NEW independent tests done at a world-class ballistics laboratory have found a man who police believe "accidentally'' killed himself with a shotgun could not have been holding the weapon.

Jeffrey Brooks died in 1996.
Jeffrey Brooks died in 1996.

The "range-of-shot'' results that put the gun well out of reach matched other testing conducted by the victim's family and Victorian experts commissioned as part of a WorkCover investigation.

The latest findings, by a firm that works with the Australian Defence Force and military clients around the world, bolster a push by the family of Jeffrey Brooks to have his case reopened.

Jeffrey, 24, died at the Beenleigh Crayfish Farm on March 13, 1996. With scant forensic investigation, police determined his death was an accident caused when the experienced hunter shot himself by pulling an old gun out of a ute by the barrel.

Police said the range "of most agreement'' between the muzzle and the wound in Jeffrey's chest was 50cm.

However, experts who have reviewed the case for The Courier-Mail's true crime podcast, Dead Wrong, say evidence on the victim's body does not match this estimation.

This is due to the absence of gunpowder "tattooing'' that ballistic textbooks say is present in wounds cause by a shotgun blast at up to 1m.

Reach tests on men the same height and build as 188cm tall Jeffrey showed the maximum distance between muzzle and chest was 65cm.

A re-enactment using a similar vehicle and firearm could not replicate the downward angle of the shot proposed in the police theory due to the extremely low roof of the vehicle, cramped interior and height of the person involved.

While some autopsy photographs and X-rays are now missing from Jeffrey's case file, the autopsy report by Dr Charles Naylor of the John Tonge Centre documents the fatal wound as measuring approximately 3cm.

Expert Ben Eu carries out tests using ballistic gel.
Expert Ben Eu carries out tests using ballistic gel.

The Courier-Mail commissioned range-of-shot tests at a state-of-the-art laboratory in Melbourne to discover at what distance this wound could be replicated.

These were carried out by expert Ben Eu at Ballistic and Mechanical Testing, which tests and certifies body armour and vehicle glazing that protects soldiers and police officers.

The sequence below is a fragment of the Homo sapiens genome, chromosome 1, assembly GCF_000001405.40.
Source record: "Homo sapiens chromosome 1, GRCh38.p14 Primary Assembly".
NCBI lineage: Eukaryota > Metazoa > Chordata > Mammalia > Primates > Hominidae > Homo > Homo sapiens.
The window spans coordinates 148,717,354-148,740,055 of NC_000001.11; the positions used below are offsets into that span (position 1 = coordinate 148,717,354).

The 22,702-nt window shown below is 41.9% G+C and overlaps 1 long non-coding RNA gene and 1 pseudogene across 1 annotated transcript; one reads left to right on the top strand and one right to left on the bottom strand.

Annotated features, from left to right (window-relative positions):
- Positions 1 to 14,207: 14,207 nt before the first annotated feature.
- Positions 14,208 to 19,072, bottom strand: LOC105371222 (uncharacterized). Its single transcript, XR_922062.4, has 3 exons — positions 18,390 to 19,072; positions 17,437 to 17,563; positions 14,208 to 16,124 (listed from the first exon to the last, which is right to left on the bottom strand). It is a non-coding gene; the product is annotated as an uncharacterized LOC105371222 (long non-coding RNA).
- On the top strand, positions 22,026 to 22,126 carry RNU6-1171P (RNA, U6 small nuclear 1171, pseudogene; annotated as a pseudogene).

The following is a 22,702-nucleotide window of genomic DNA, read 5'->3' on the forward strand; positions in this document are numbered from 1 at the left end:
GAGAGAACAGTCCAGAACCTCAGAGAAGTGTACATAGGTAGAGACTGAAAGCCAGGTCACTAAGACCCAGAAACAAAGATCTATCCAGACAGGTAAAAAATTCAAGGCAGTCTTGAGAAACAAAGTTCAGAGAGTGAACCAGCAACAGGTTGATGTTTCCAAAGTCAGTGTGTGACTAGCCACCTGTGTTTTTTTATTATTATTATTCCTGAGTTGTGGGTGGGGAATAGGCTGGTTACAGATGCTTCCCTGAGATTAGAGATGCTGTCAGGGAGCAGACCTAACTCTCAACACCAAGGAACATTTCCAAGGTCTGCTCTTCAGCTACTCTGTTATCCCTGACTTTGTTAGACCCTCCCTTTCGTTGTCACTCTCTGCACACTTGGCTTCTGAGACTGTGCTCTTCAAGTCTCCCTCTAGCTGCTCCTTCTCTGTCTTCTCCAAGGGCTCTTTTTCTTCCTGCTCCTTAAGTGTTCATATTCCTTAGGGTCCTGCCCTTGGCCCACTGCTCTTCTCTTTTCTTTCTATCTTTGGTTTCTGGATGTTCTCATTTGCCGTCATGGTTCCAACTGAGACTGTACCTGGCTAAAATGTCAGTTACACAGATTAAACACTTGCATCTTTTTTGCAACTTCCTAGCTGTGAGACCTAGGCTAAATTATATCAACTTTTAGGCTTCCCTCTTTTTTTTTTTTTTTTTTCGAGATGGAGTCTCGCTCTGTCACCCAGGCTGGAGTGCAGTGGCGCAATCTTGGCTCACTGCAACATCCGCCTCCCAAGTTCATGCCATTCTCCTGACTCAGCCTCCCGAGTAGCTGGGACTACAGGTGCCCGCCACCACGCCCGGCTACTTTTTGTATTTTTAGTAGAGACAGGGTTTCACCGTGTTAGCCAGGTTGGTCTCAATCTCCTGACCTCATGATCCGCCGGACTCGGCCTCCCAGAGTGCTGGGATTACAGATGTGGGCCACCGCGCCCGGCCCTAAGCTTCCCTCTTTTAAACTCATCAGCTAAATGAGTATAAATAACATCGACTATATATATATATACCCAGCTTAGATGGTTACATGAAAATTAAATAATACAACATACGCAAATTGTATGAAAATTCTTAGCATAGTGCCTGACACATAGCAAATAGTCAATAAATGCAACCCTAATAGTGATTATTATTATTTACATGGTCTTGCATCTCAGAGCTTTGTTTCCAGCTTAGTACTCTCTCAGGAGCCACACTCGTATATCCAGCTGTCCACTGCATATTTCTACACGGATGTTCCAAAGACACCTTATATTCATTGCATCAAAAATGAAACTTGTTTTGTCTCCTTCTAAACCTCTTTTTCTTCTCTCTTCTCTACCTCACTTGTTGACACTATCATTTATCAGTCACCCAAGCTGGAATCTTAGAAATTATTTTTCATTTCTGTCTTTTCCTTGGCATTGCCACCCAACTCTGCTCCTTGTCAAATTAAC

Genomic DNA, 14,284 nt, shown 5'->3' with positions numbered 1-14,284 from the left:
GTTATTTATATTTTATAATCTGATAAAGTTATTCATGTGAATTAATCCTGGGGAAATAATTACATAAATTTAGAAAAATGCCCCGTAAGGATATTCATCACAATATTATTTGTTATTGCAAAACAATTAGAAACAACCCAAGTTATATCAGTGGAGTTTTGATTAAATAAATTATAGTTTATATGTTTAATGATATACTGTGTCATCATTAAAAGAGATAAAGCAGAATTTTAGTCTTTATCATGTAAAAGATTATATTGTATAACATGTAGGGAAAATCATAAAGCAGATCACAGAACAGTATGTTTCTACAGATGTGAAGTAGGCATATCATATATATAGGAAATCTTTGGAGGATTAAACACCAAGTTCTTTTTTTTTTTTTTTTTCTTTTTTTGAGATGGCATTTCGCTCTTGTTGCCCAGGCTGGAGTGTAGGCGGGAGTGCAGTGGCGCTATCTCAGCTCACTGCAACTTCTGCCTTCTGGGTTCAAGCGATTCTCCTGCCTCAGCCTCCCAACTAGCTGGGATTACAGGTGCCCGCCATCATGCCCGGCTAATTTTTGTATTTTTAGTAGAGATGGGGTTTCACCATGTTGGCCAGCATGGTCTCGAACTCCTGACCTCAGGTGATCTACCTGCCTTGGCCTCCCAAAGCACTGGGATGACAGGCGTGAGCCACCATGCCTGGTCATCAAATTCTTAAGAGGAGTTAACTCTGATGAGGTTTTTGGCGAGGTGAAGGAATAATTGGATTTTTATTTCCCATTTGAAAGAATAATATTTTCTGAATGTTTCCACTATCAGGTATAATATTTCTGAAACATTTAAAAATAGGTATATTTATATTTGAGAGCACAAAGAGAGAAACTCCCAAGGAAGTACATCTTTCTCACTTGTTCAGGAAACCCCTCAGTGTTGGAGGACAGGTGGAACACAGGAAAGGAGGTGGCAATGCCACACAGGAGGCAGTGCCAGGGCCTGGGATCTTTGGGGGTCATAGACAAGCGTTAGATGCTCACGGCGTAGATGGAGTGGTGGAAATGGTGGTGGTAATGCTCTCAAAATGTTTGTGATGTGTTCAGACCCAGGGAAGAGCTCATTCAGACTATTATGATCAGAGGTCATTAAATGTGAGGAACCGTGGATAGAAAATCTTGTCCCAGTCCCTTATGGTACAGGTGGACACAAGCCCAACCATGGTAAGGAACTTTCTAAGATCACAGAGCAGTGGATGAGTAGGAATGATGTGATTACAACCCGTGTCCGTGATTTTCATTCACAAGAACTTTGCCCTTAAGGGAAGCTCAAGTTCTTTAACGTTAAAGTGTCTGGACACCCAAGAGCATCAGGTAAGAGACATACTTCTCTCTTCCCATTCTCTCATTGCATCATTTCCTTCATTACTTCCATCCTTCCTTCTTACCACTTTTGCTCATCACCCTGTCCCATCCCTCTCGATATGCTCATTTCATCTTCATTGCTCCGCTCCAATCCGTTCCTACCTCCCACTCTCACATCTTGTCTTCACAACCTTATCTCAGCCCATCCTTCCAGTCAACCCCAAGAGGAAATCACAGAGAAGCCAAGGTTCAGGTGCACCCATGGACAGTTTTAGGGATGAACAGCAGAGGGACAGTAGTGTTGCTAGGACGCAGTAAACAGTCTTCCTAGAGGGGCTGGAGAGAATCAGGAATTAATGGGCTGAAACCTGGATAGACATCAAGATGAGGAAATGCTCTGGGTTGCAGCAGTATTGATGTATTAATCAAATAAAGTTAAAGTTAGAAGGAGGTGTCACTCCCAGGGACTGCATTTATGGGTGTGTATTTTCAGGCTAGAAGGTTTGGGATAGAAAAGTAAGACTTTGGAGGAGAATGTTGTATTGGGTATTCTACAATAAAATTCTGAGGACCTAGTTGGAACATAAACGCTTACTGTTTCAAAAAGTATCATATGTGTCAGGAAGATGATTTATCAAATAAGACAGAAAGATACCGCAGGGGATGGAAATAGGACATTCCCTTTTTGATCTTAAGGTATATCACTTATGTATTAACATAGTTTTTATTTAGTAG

The shotgun used during testing.
The shotgun used during testing.

The Courier-Mail commissioned range-of-shot tests at a state-of-the-art laboratory in Melbourne to discover at what distance this wound could be replicated.

These were carried out by expert Ben Eu at Ballistic and Mechanical Testing, which tests and certifies body armour and vehicle glazing that protects soldiers and police officers.

Mr Eu used the same shotgun - a 1901 Harrington and Richardson - with the same exact specifications as the gun that killed Jeffrey, and the same ammunition.

Unlike previous tests that were done using pigskin or cardboard, Mr Eu used ballistic gel, considered the closest representation of human flesh and used by the FBI and US Secret Service.

The slab of ballistic gel after a round has been fired into it.
The slab of ballistic gel after a round has been fired into it.

A shot fired into the gel from 65cm - the distance reach tests showed was Jeffrey's maximum reach - resulted in a wound of 2cm. For a shot fired from 1m, the largest measurement was 2.89cm, while a shot from 1.1m resulted in a wound of 3cm.

Ben Eu uses a measuring device to measure the hole from a shotgun round.
Ben Eu uses a measuring device to measure the hole from a shotgun round.

A slightly longer range shot from 1.25m produced a hole 3.2cm in diameter.

The 1.1m and 1.25m shots replicated other aspects noted in the autopsy report on Jeffrey, in that the wad - the plastic cartridge that holds the pellets - was embedded slightly in the wound.

Mr Eu said the testing showed categorically that the 3cm wound could not be replicated at the distance police settled on.

"It's undersized (at that distance),'' he said. "Certainly, from what we've shown in today's testing we didn't get close to 3cm at 65cm from the muzzle of the gun.''

Tune in to the latest Dead Wrong podcast, Shot Down, by clicking on the player above. You can also download it from iTunes or your preferred podcast platform or visit couriermail.com.au/deadwrong


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